Talking Karting With Mira Erda, India’s First Female Formula 4 BMW Racer

Mira Erda gives us an insight into the current scenario of karting and what’s changed


With the Red Bull Kart Fight National Finals in full swing at Hyderabad, it certainly looks like Red Bull has given amateur and aspiring racers from all over the country a chance to have a glimpse into the professional aspect of motor racing at the grassroot level. But how much have recent driver programs made an impact for a sport that requires a boatload of financial support in the country? We discuss with Indian Red Bull athlete Mira Erda.

The soon-to-be-19 race driver has had a long journey since 2010, from the basics in karting to being the country’s first female Formula 4 BMW racer and a part of the Top 50 candidates considered for the W-Series. For those that are new to W-Series, it is an all-women single-seater championship in which 18 racers from around the world face off in F3-spec racecars. The series was launched to increase awareness of motorsports among women and help them climb up the ranks of motorsport. Here are Mira’s insights on the sport’s current state in the country.


Q- Being that we are at a karting event, how important is karting as a basic step into motorsports? 

M- I think karting is very important because, you know, everyone is always trying to get into Formula cars, but India as a country, it's still not out there in the world competing at the best levels of motorsports. So now, FMSCI as well is trying to focus on the grassroot level competitions. We have 4-stroke karting, we have Red Bull Kart Fight, we have ‘Girls On Track’. So everyone knows 4-stroke karting is the basic, because that is where people get the chance to actually come out and race at the basic level without any, you know, like too much of funding. So it is best to start off with karting and then going into professional karting that is rotax. I think whoever wants to get into professional racing, they should start from karting.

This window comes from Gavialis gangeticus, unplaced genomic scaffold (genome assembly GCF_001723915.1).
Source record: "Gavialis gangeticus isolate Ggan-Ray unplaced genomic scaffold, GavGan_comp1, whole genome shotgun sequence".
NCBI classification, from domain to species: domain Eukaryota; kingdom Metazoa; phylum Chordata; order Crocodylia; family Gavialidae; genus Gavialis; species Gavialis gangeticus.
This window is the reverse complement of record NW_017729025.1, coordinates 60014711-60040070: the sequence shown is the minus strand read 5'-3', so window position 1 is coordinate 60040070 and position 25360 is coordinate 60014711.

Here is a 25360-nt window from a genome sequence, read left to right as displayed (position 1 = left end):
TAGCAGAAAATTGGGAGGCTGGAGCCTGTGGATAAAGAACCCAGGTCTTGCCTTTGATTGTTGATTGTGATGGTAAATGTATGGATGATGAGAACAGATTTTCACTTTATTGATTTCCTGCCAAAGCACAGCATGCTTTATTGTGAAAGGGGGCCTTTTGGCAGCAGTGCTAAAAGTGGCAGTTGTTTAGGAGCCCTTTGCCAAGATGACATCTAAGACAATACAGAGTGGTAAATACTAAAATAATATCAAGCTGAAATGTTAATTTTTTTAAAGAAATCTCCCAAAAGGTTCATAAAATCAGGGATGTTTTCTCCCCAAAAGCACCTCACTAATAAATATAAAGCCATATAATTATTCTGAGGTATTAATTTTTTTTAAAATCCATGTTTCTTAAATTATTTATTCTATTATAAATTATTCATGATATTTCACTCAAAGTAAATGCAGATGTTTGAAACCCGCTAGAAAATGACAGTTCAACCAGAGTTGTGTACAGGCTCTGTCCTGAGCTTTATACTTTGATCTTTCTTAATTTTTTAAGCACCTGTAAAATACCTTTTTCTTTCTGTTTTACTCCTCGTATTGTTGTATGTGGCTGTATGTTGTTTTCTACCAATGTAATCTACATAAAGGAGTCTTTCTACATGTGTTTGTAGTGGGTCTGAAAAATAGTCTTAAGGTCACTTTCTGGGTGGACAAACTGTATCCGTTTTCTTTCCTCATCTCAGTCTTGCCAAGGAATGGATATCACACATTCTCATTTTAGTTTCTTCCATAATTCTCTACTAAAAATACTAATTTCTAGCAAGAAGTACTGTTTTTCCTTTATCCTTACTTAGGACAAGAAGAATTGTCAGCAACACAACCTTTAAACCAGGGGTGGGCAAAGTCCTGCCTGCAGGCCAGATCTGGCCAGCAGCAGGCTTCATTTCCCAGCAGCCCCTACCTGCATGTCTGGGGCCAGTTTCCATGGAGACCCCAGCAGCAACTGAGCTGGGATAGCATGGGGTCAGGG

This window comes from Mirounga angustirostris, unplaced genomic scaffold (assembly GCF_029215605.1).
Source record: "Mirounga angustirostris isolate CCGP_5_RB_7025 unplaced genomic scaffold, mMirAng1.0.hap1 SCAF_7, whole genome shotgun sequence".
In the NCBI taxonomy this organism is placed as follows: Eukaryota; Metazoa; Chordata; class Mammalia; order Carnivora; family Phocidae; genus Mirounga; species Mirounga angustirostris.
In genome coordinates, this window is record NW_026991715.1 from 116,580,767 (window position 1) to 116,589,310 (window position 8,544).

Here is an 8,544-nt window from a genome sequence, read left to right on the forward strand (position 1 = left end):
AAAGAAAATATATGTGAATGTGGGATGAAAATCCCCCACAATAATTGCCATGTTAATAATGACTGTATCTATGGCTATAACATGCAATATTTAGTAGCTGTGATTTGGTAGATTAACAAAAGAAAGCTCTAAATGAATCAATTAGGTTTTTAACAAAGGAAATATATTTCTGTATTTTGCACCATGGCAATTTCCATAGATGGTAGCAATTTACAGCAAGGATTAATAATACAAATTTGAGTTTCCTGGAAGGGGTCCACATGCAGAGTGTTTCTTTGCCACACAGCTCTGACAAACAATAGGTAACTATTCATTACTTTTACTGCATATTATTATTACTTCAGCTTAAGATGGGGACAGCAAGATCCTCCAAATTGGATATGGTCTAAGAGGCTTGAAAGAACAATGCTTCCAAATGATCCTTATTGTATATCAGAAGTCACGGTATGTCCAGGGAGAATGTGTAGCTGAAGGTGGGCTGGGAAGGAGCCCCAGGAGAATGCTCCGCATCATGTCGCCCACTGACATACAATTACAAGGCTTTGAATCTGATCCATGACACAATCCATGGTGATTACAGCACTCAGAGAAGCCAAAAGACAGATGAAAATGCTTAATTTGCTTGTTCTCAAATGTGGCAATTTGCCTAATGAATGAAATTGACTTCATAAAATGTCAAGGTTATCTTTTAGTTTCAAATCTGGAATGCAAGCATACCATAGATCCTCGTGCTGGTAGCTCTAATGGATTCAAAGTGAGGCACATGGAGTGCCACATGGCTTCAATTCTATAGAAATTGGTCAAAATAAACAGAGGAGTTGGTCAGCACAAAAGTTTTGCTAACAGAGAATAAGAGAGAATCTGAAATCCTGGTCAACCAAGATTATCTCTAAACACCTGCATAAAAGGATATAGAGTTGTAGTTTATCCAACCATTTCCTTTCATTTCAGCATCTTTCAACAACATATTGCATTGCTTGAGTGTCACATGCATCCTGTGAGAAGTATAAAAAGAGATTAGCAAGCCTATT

Q-  With the current scenario of drivers being picked up at an early age through driver programs by brands like Red Bull and Volkswagen, how has the scenario changed as compared to when you started out?

M- When I started out 9 years ago, we didn't really have big brands, like VW or say Red Bull, picking us up through karting. We were just exposed directly to the Rotax championship and the JK Tyre national championship. And we were just supposed to go and race, that's all that we could do. Now, they have made attempts to try and get drivers from 4-stroke championships. However, that is wrong because the drivers participating in 4-stroke karting championships don't have much experience. And that's when if we start at a young age, we can actually, you know, train them in a much better way and train them at a younger age and get them to perform much better.  This is because it becomes difficult after a point of time, after a certain age, to start learning things quickly. Whereas when you're young and starting raw into the 4-stroke karts, it's much more preferable and we can actually train them in a much easier way.

Q-  As we know, in racing, there's two types of drivers that come through the ranks -- self-sponsored and brand-sponsored. What is the current proportion of drivers in that bracket? Sponsor to sponsor range, and how has the proportion changed compared to your early days?